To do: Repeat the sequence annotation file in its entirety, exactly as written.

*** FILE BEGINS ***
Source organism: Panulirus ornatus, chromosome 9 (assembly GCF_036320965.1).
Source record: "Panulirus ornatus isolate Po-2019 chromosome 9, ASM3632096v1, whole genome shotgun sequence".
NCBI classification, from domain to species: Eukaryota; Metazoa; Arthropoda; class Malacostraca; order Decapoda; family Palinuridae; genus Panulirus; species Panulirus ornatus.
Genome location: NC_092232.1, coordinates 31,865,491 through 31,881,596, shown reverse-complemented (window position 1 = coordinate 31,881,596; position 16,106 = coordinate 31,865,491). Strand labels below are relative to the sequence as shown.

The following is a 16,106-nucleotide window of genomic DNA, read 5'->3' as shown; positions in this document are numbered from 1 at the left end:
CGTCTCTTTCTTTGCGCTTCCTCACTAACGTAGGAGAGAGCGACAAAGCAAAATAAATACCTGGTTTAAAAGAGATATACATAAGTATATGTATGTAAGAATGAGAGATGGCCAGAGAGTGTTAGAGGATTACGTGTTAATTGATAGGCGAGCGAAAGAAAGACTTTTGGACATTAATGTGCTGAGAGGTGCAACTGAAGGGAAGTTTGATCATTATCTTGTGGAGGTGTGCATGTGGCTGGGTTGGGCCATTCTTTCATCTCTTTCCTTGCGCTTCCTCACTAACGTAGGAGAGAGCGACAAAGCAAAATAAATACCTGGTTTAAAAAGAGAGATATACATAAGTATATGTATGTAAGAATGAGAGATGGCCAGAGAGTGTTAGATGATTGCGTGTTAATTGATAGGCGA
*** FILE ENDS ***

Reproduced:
Source organism: Panulirus ornatus, chromosome 9 (assembly GCF_036320965.1).
Source record: "Panulirus ornatus isolate Po-2019 chromosome 9, ASM3632096v1, whole genome shotgun sequence".
NCBI classification, from domain to species: Eukaryota; Metazoa; Arthropoda; class Malacostraca; order Decapoda; family Palinuridae; genus Panulirus; species Panulirus ornatus.
Genome location: NC_092232.1, coordinates 31,865,491 through 31,881,596, shown reverse-complemented (window position 1 = coordinate 31,881,596; position 16,106 = coordinate 31,865,491). Strand labels below are relative to the sequence as shown.

The following is a 16,106-nucleotide window of genomic DNA, read 5'->3' as shown; positions in this document are numbered from 1 at the left end:
CGTCTCTTTCTTTGCGCTTCCTCACTAACGTAGGAGAGAGCGACAAAGCAAAATAAATACCTGGTTTAAAAGAGATATACATAAGTATATGTATGTAAGAATGAGAGATGGCCAGAGAGTGTTAGAGGATTACGTGTTAATTGATAGGCGAGCGAAAGAAAGACTTTTGGACATTAATGTGCTGAGAGGTGCAACTGAAGGGAAGTTTGATCATTATCTTGTGGAGGTGTGCATGTGGCTGGGTTGGGCCATTCTTTCATCTCTTTCCTTGCGCTTCCTCACTAACGTAGGAGAGAGCGACAAAGCAAAATAAATACCTGGTTTAAAAAGAGAGATATACATAAGTATATGTATGTAAGAATGAGAGATGGCCAGAGAGTGTTAGATGATTGCGTGTTAATTGATAGGCGA